New Evidence-based Recommendations Seek to Address Undertreatment of Post-surgical Pain

A new evidence-based clinical practice guideline focusing on management of post-surgical pain has been released this week by the American Pain Society. The guideline, appearing in The Journal of Pain, offers 32 recommendations to optimize pain management after surgery, the current lack of which increases the risk for chronic post-surgical pain, as well as physical impairment and mood disorders. According to lead author Roger Chou, MD, head of the Oregon Evidence-based Practice Center, the target audience for the new recommendations is all clinicians who manage pain resulting from surgery.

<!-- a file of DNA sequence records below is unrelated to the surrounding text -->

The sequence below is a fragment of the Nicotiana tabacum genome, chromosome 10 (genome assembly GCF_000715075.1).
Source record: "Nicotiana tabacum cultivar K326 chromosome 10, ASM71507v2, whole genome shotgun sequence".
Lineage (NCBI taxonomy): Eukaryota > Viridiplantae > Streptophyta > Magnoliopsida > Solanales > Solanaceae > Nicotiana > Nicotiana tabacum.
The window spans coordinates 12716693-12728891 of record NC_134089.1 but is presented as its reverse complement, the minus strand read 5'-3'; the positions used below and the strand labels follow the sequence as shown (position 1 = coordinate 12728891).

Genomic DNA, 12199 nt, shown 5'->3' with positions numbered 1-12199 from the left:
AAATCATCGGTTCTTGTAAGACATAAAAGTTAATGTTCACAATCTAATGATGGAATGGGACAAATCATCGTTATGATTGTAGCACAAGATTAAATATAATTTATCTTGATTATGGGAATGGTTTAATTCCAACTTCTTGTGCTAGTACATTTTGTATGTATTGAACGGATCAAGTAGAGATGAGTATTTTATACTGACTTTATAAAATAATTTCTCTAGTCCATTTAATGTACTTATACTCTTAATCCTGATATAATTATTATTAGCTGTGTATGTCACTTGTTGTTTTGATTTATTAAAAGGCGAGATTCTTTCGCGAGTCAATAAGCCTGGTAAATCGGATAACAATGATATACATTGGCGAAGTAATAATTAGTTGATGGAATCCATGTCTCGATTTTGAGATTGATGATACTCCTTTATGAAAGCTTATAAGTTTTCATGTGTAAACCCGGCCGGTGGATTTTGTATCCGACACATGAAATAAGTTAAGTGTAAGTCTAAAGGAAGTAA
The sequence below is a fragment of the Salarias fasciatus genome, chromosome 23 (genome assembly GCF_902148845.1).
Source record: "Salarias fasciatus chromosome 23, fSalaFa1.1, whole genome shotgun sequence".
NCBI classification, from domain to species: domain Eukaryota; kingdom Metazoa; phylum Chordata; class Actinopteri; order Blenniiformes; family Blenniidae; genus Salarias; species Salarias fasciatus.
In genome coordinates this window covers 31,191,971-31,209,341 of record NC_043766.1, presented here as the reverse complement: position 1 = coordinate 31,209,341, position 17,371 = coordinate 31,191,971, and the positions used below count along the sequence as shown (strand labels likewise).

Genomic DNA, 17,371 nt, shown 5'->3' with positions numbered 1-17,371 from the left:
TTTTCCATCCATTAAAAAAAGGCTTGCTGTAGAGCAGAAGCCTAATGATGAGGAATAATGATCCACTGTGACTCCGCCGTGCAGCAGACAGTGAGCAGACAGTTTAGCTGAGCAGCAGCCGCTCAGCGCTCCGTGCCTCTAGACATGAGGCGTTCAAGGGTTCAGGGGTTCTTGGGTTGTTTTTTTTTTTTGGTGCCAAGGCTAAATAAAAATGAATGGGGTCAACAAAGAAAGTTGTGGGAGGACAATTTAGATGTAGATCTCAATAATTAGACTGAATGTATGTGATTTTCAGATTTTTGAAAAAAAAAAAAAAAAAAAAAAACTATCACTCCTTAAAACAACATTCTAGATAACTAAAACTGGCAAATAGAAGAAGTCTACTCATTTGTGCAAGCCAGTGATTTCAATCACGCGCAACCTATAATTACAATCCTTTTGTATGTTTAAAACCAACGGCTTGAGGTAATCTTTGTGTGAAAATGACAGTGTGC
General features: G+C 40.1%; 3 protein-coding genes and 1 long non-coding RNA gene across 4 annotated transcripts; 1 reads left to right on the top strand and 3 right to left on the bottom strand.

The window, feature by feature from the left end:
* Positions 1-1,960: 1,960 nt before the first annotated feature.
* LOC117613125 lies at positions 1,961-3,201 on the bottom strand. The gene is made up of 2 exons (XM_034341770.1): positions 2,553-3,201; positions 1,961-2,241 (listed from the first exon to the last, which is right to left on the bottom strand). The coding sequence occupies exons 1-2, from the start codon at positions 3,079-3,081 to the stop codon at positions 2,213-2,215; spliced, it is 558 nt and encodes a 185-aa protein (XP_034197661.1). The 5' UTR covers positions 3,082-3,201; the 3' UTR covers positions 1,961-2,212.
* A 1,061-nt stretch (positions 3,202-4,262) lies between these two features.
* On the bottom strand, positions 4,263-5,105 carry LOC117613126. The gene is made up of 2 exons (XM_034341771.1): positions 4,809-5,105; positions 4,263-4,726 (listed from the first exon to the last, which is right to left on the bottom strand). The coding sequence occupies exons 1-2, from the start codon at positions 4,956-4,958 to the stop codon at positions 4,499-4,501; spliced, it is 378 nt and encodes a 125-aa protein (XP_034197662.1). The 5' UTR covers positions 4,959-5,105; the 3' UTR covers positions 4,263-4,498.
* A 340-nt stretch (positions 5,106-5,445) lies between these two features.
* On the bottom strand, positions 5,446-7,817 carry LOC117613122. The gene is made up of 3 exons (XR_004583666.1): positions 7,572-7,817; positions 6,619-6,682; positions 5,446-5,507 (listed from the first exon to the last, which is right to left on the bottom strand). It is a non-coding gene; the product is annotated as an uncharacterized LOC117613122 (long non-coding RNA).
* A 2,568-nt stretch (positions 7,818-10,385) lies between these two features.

The central recommendation in the guideline is for clinicians to engage multimodal anesthesia that are targeted to different mechanisms of action in the central and peripheral nervous system, Chou stated. Evidence from randomized trials, he said, supports the conclusion that simultaneous use of medication combinations are associated with reduced opioid consumption and provide superior pain relief, compared to administration of a single medication by one technique. The guideline also advocates the incorporation of non-pharmacological therapies such as cognitive behavioral therapy and transcutaneous elective nerve stimulation. Read more about the new guidelines here. The article abstract may be read here.

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